Guest Opinion

Monday, January 9, 2006

Cubs, high school officials deserve credit

This past summer our newspaper expressed serious concerns about the presence

of beer in certain exclusive areas of Principal Park in Des Moines during the state high school baseball tournaments.

We thought that represented a dramatic departure from the purity of the high school game, and quite frankly, the family atmosphere many in Carroll worked to promote while we had the privilege of hosting half of the slate of games.

In the Principal suites, "skybox" areas rented by big businesses or groups of fans at Principal, the beer flowed as high school athletes took the field for play.

Some fans came out from the corporate boxes to open-air deck areas to hoist beers in showy acknowledgement of soda-clutching friends in general seating while other suite spectators stacked empty beer cans in fraternity-row fashion along the windows.

"It's a situation we wish didn't exist, but it does exist," Rick Wulkow, executive director of the Iowa High School Athletic Association told us then.

To be clear there was no alcohol available in the general-admission area, but the Iowa Cubs organization leases suites to businesses and groups, and the people in those places were allowed to drink alcohol during the schedule

of high school games.

This won't be the case at the next high school baseball tournament in Des Moines - of for that matter, at state basketball games in Wells-Fargo Arena this coming year.

"Naturally the wheels started turning as soon as the story came out," said Bud Legg, information director for the Iowa High School Athletic


In the IHSAA December Bulletin, Wulkow says his organization made

arrangements with Principal Park and Wells-Fargo Arena staff to maintain a completely alcohol-free environment in the future. Corporate types in the

boxes will be under the same rules as regular guys in the stands during high school games.

The "alcohol issue raised its ugly head" at the state baseball tournament, Wulkow said in the bulletin.

"With a great deal of cooperation that issue has been resolved for the future," Wulkow said. "The Board of Control was given a letter from the management at Principal Park that there would be no alcohol present, sold or

consumed during our 2006 state baseball tournament. Similarly, we have received great cooperation from Wells-Fargo Arena with their leased-suite holders and restaurants to assure it will be an alcohol-free environment when the Iowa Girls High School Athletic Union and the Iowa High School Athletic Association have events there."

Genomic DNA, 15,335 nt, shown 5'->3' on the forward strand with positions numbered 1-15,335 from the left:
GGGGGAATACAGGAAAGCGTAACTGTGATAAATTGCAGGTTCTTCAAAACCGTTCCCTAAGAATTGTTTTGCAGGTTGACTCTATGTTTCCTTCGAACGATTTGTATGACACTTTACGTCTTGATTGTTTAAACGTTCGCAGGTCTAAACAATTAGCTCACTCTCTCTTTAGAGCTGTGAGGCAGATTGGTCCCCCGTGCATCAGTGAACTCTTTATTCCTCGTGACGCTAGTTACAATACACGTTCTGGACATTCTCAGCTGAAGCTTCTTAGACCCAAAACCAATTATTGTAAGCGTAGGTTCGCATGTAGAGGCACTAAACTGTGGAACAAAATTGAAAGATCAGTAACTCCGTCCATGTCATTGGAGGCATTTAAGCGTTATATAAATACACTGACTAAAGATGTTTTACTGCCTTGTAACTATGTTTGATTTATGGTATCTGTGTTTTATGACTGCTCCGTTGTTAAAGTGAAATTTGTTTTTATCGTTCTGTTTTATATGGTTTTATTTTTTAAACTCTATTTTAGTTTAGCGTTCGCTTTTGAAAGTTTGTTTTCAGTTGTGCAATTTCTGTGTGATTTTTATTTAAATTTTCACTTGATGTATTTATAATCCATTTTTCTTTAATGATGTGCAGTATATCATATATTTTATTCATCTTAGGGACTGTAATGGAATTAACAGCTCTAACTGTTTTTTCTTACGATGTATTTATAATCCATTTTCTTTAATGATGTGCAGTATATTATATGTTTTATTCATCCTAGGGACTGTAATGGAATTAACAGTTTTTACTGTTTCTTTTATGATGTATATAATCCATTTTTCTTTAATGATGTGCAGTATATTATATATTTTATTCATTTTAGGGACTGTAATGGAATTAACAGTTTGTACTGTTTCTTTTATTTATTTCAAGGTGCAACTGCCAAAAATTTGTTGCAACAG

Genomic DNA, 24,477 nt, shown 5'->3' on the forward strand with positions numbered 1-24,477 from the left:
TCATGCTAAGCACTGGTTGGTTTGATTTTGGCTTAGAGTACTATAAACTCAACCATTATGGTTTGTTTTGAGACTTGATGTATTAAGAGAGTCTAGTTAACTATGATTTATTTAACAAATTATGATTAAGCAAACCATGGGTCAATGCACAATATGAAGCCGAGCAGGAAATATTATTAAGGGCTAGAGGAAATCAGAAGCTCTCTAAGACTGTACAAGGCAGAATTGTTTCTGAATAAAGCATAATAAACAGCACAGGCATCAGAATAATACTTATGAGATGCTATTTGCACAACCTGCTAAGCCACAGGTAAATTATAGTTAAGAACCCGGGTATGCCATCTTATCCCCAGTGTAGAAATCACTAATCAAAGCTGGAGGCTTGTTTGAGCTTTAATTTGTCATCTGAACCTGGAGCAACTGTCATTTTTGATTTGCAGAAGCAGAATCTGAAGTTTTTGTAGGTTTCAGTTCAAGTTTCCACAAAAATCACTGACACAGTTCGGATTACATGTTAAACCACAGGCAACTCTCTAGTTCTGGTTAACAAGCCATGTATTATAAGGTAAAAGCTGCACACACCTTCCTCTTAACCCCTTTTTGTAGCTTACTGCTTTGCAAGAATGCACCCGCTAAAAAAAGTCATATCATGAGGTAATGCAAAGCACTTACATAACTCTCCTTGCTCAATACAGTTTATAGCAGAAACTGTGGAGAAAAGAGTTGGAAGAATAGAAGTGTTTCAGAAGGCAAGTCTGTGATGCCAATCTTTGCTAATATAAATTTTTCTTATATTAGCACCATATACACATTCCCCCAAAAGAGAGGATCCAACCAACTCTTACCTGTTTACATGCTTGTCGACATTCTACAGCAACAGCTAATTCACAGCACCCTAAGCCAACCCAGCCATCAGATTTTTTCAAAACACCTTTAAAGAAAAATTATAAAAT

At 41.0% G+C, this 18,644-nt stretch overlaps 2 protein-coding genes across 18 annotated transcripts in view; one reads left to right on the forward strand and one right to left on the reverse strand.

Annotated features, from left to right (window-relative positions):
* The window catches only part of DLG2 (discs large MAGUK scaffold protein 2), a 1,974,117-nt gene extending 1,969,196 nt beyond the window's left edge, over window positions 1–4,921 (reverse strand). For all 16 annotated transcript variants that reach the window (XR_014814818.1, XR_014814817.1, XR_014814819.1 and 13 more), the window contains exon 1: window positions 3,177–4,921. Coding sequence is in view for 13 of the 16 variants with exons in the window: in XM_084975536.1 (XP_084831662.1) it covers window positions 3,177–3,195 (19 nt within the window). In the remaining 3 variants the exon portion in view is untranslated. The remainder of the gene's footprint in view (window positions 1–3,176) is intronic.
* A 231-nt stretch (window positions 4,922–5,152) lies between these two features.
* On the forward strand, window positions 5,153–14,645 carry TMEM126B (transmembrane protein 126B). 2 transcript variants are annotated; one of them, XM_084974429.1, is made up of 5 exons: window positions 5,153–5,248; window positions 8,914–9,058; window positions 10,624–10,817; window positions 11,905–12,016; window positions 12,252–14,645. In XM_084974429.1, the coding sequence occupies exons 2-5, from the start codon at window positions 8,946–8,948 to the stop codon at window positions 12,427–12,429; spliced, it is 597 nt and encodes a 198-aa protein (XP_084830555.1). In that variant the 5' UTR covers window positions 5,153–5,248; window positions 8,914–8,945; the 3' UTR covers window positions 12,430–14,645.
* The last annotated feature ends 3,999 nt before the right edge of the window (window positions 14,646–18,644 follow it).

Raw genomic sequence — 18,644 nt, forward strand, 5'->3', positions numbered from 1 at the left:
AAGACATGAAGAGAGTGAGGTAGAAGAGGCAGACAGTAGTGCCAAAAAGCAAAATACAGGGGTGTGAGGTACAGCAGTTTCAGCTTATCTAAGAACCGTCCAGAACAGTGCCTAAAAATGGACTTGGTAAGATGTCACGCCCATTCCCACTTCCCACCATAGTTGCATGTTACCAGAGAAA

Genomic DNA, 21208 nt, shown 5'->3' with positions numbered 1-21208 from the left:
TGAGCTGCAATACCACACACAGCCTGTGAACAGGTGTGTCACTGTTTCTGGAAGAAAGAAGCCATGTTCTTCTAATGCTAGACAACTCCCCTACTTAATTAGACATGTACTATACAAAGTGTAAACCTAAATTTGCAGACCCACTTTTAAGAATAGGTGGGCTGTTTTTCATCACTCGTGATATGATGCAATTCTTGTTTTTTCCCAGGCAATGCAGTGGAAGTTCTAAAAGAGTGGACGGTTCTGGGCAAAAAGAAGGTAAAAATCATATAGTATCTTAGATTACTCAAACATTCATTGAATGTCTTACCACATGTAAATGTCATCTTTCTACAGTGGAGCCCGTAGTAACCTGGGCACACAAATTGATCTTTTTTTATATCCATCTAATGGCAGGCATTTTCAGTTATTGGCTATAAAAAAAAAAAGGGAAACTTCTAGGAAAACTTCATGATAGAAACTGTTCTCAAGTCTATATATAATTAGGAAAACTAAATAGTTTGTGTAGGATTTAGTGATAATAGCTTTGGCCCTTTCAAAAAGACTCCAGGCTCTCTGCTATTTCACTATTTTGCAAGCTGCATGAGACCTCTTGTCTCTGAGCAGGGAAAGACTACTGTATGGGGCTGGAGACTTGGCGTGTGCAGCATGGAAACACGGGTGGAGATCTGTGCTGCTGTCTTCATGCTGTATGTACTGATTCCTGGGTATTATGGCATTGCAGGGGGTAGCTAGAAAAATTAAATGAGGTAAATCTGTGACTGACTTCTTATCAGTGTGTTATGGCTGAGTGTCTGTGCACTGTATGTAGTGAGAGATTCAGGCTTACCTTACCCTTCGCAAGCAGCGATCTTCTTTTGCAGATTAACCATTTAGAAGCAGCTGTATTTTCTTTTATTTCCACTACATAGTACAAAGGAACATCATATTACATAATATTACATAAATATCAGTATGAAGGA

Legg said the episode last summer created awful publicity for all those involved in hosting the games. He said Wells-Fargo and Iowa Cubs officials were quick to join the IHSAA in resolving the matter.

"I don't think we have the clout the NCAA does," Legg said. "But I think we have the same respect."

After the beer-and-high school baseball story appeared in the Daily Times Herald it was picked up by the Associated Press and it ran in the Omaha World-Herald. The Des Moines Register and other media outlets reported on it as


Worst of all, Legg said, it became a topic on talk radio in Iowa, and still sparks snide remarks on Internet sites related to high school sports.

"As everyone agrees, beer has no place at high school athletics," Legg said.

There is some signage promoting the consumption of alcohol at the venues,

Legg said, but he noted that efforts would be undertaken to cover those up or make the often permanent and pricey advertising displays as inconspicuous as possible.

Legg, a former Ames High School educator who is highly regarded in high school sports circles and serves as a key media contact, said he had an idea about how to handle the "Bud zone" issue during high school hoops.

"That's not in reference to alcohol," Legg said. "That's where my press people are going to be."

We'll give them that one.

* Douglas Burns is a columnist for the Caroll Daily Times Herald and contributes to the Pilot-Tribune.